SARA LEE UNIT REPORTS 12.8% PROFIT HIKE IN SECOND QUARTER
Byline: Jennifer L. Brady
NEW YORK — Although sales gains were held back by the slow holiday season at retail, pretax operating profits at Sara Lee Corp.’s personal products division grew 12.8 percent to $225 million in the second quarter ended Dec. 30. A year ago, operating profits for the segment came to $199 million.
Sales at the personal products unit edged up 2.2 percent in the quarter to $1.96 billion from $1.91 billion. A focus on higher-margin products helped keep profits up, according to the company.
Breaking down sales by category, the firm noted that strong U.S. unit sales for Bali and Playtex products were offset by lower innerwear volumes in Europe, resulting in flat overall sales for intimate apparel. The company added that sales in both areas were up against tough comparisons from a year-ago. Last year, worldwide intimates units increased 14 percent.
Modest declines in the U.S. and greater weakness in Europe led to a 10 percent drop in unit sales of sheer hosiery. Sara Lee noted that the decrease reflects “continued emphasis on sales of higher margin products and reductions on hosiery sold on promotion in both the U.S. and European markets.” Total legwear unit in sales fell 8 percent, reflecting the 10 percent shortfall in hosiery and a 3 percent rise in sock sales. Knit products posted a 4 percent decline in unit sales. Higher unit sales were reported for women’s panties, Champion products and other activewear in the U.S., and Champion and Hanes activewear in Europe. However, these gains were offset by unit declines for men’s underwear and screenprint products in the U.S. and for underwear in Europe.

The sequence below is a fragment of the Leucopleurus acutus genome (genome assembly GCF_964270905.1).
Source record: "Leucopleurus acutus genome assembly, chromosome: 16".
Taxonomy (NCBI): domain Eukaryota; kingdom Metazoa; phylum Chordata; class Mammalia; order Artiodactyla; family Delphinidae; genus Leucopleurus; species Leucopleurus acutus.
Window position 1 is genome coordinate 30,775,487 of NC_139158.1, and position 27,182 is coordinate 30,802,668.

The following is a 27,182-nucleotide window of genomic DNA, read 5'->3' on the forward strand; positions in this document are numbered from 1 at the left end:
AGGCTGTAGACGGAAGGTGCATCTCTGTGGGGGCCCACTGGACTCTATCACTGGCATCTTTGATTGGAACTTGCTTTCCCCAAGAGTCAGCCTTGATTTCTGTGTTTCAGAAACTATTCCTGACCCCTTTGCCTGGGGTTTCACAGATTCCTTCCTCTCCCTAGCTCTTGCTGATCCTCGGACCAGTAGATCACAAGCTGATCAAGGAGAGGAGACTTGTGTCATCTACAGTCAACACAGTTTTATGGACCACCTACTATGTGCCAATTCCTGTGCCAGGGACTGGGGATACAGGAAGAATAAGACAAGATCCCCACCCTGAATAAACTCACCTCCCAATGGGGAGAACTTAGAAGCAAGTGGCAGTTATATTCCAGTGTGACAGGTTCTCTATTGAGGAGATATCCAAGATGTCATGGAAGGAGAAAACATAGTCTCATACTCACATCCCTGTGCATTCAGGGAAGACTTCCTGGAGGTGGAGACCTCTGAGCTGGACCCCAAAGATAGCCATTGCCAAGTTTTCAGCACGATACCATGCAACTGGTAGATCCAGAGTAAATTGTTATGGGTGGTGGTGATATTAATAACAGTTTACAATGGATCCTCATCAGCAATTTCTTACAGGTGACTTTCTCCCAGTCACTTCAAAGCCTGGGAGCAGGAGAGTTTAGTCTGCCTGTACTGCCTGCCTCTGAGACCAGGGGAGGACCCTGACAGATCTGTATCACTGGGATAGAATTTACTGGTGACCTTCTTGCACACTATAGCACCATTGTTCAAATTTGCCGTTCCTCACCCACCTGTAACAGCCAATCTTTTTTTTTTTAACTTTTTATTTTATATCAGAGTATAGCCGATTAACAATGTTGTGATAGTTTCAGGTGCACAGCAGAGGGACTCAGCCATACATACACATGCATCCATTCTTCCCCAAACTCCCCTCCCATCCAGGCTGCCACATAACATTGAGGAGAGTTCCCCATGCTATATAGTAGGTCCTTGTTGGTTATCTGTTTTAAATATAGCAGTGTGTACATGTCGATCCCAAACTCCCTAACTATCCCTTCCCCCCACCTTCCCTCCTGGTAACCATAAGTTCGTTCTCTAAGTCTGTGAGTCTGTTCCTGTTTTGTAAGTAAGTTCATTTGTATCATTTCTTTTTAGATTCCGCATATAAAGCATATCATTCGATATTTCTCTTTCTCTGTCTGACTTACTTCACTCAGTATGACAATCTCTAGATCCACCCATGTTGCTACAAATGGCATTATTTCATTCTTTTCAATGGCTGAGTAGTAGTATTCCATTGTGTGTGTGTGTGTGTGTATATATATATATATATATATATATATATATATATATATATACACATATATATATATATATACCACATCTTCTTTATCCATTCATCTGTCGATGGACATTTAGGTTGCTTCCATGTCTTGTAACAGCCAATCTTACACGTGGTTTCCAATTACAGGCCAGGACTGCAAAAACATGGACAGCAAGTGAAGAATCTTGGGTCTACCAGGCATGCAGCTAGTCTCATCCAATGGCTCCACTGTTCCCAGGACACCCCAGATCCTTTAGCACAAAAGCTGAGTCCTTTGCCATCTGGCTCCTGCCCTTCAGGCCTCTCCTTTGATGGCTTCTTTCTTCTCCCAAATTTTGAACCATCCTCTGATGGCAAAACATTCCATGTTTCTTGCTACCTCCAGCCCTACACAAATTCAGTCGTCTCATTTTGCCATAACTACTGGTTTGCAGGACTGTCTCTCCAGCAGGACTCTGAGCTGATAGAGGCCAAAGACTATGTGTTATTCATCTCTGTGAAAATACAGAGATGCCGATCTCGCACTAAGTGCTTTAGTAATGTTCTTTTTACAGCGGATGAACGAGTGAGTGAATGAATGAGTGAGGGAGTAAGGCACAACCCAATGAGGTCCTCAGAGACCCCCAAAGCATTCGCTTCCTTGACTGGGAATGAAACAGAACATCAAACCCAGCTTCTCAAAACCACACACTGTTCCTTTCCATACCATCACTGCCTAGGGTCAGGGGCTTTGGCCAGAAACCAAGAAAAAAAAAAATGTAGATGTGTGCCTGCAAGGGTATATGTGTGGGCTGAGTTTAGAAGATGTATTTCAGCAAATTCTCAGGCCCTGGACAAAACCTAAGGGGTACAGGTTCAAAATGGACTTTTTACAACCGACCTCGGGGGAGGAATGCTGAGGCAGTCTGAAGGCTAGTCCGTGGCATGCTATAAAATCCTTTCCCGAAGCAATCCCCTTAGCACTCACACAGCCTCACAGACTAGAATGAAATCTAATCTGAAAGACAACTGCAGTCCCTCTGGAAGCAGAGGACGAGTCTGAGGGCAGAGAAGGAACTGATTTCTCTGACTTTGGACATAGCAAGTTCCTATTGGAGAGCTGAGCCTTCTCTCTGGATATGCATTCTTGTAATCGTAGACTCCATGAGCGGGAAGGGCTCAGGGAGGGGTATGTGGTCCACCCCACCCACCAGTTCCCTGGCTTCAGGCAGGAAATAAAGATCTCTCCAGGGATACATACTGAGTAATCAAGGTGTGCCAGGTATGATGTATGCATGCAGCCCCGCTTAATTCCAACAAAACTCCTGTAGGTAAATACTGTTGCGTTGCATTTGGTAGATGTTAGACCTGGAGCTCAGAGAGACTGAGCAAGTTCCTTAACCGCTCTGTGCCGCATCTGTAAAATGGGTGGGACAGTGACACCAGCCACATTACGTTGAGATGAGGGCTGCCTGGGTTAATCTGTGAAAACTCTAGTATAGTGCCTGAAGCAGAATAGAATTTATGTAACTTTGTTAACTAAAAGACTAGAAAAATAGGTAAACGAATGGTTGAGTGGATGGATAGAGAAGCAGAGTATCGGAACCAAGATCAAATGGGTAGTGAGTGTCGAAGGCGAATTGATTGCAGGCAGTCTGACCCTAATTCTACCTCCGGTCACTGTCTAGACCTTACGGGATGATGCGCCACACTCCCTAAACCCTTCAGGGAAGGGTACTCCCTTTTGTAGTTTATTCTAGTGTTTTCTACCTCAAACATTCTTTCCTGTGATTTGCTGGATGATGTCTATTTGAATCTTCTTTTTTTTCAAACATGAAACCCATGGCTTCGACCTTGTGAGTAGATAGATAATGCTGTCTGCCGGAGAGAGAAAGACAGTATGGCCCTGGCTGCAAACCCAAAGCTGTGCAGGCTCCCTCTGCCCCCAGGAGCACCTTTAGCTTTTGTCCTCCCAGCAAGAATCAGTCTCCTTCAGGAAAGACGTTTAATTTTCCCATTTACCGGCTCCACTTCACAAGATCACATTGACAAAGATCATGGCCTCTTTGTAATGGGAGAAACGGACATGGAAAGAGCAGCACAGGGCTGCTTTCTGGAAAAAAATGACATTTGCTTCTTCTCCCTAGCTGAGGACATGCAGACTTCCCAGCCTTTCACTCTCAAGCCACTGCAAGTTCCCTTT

In the half, personal products profits advanced 12.5 percent to $384 million from $342 million. Sales were up 2.9 percent to $3.85 billion from $3.74 billion.
Intimates unit sales moved up 4 percent, but knit products volume slid 5 percent. Legwear unit sales were down 9 percent, with an 11 percent decrease in sheer hosiery volumes and a 3 percent dip in sock sales. Figures for the latest quarter and six months for various categories exclude acquisitions.
John McMillin, analyst at Prudential Securities, noted that given the difficult environment, Sara Lee reported a “satisfactory” quarter. He added that “volumes were not great, but profits were fine.” “Hosiery remains the weak link, as U.S. sales were down 4 percent in the quarter,” McMillin said. He added that intimates sales showed less growth than in the past. However, McMillin noted that the company continues to gain market share in underwear.
He also noted that the company seems to be benefiting from cost savings from its restructuring plan initiated in July 1994.
John H. Bryan, chairman and chief executive officer of Chicago-based Sara Lee, said that all four lines of business — personal products, household and personal care, meats and bakery, and coffee and grocery — posted higher profits and sales in the quarter. “Margins improved in many core businesses, including personal products operations, reflecting the corporation’s strategy to focus on developing and marketing higher-margin value-added products.”
The company noted that although second-quarter dollar and unit sales for consumer products were hurt by a slower-than-anticipated holiday retail season for basic apparel, “improved profitability at U.S. hosiery” contributed to the positive results. In the quarter, the total company’s net earnings available to common shareholders rose 12.6 percent to $276 million, or 57 cents a share, from $245 million, or 51 cents. Sales were up 5.4 percent to $4.89 billion from $4.65 billion.
In the half, earnings available to common shareholders moved ahead 12.6 percent to $455 million, or 94 cents a share, from $404 million, or 84 cents. Sales rose 6.9 percent to $9.56 billion from $8.94 billion.